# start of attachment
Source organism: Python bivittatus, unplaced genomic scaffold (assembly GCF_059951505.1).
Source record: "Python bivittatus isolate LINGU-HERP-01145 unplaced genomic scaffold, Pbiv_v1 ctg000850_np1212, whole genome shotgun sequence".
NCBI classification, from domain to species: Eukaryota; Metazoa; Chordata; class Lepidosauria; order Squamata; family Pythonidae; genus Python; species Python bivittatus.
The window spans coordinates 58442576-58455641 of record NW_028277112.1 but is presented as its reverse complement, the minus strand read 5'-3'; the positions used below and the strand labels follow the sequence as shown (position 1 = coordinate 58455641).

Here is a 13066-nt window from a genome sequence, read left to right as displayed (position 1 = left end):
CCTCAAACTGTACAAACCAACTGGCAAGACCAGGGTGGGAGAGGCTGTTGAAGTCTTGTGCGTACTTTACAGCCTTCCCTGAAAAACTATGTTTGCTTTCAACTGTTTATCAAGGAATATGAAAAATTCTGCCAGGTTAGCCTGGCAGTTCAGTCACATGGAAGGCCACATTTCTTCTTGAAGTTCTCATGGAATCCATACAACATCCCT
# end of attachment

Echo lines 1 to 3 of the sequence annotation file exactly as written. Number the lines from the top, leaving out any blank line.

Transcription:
Source organism: Python bivittatus, unplaced genomic scaffold (assembly GCF_059951505.1).
Source record: "Python bivittatus isolate LINGU-HERP-01145 unplaced genomic scaffold, Pbiv_v1 ctg000850_np1212, whole genome shotgun sequence".
NCBI classification, from domain to species: Eukaryota; Metazoa; Chordata; class Lepidosauria; order Squamata; family Pythonidae; genus Python; species Python bivittatus.